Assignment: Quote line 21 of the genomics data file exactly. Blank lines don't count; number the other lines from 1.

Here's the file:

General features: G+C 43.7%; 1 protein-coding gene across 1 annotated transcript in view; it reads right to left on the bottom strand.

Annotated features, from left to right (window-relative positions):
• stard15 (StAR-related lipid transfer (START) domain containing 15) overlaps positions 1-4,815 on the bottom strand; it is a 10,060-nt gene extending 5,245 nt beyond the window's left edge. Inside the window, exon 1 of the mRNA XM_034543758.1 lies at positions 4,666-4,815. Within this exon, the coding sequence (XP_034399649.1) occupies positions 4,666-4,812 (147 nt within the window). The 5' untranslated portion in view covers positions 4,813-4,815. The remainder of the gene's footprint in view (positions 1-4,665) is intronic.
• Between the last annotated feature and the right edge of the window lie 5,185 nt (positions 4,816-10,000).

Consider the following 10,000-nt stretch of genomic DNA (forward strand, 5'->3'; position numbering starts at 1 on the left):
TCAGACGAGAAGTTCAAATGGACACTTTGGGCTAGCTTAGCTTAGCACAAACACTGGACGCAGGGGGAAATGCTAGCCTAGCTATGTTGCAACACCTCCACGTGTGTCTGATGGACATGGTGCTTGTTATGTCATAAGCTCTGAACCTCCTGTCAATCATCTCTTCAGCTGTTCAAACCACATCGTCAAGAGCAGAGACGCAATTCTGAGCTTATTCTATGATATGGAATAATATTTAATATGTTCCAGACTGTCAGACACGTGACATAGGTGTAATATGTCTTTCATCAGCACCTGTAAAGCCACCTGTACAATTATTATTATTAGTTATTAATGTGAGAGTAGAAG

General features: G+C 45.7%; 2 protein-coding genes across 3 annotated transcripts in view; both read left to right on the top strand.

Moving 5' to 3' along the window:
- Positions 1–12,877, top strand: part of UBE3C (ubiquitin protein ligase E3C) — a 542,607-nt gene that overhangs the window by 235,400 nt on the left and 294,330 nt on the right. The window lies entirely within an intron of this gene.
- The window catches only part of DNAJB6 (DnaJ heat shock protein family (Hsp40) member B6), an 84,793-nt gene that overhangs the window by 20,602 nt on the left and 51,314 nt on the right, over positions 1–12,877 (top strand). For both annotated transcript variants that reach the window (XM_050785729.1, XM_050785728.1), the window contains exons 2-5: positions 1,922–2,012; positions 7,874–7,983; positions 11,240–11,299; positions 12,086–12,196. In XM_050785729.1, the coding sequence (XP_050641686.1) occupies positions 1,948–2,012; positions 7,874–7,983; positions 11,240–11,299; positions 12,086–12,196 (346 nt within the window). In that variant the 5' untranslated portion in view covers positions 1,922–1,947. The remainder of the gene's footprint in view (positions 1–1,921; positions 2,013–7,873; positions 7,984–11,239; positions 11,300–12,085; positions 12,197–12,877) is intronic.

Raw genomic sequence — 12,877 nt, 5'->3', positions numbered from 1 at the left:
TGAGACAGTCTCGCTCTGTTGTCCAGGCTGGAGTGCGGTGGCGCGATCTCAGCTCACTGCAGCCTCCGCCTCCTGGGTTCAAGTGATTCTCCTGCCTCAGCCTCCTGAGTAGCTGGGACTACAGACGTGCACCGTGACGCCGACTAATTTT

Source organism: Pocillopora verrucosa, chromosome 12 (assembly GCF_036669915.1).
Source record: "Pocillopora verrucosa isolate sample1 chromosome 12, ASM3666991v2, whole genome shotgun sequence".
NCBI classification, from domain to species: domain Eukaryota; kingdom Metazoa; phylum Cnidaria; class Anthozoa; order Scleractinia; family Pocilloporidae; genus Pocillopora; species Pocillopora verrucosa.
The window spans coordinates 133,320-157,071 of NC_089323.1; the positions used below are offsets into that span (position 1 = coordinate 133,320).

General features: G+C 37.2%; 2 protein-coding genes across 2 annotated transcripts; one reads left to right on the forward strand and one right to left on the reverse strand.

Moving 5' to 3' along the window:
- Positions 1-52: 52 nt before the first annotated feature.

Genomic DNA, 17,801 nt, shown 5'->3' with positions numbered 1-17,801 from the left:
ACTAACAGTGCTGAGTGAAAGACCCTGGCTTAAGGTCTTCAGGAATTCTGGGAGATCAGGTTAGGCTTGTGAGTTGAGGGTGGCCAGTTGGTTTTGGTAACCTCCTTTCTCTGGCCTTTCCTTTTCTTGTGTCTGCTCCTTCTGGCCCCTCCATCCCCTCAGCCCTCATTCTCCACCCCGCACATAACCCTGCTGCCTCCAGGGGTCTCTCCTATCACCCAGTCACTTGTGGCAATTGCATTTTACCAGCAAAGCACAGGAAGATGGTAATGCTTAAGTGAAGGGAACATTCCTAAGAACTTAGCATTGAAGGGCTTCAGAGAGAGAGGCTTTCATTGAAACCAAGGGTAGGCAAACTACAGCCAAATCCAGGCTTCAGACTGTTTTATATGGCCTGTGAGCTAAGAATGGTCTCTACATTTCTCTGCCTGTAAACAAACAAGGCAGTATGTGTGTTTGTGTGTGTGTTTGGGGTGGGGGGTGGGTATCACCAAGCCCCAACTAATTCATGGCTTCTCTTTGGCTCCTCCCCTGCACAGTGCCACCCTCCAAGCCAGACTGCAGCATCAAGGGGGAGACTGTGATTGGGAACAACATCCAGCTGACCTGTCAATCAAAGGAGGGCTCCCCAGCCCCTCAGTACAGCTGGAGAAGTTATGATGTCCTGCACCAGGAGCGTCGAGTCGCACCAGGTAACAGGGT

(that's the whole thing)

ACTAACAGTGCTGAGTGAAAGACCCTGGCTTAAGGTCTTCAGGAATTCTGGGAGATCAGGTTAGGCTTGTGAGTTGAGGGTGGCCAGTTGGTTTTGGTAACCTCCTTTCTCTGGCCTTTCCTTTTCTTGTGTCTGCTCCTTCTGGCCCCTCCATCCCCTCAGCCCTCATTCTCCACCCCGCACATAACCCTGCTGCCTCCAGGGGTCTCTCCTATCACCCAGTCACTTGTGGCAATTGCATTTTACCAGCAAAGCACAGGAAGATGGTAATGCTTAAGTGAAGGGAACATTCCTAAGAACTTAGCATTGAAGGGCTTCAGAGAGAGAGGCTTTCATTGAAACCAAGGGTAGGCAAACTACAGCCAAATCCAGGCTTCAGACTGTTTTATATGGCCTGTGAGCTAAGAATGGTCTCTACATTTCTCTGCCTGTAAACAAACAAGGCAGTATGTGTGTTTGTGTGTGTGTTTGGGGTGGGGGGTGGGTATCACCAAGCCCCAACTAATTCATGGCTTCTCTTTGGCTCCTCCCCTGCACAGTGCCACCCTCCAAGCCAGACTGCAGCATCAAGGGGGAGACTGTGATTGGGAACAACATCCAGCTGACCTGTCAATCAAAGGAGGGCTCCCCAGCCCCTCAGTACAGCTGGAGAAGTTATGATGTCCTGCACCAGGAGCGTCGAGTCGCACCAGGTAACAGGGT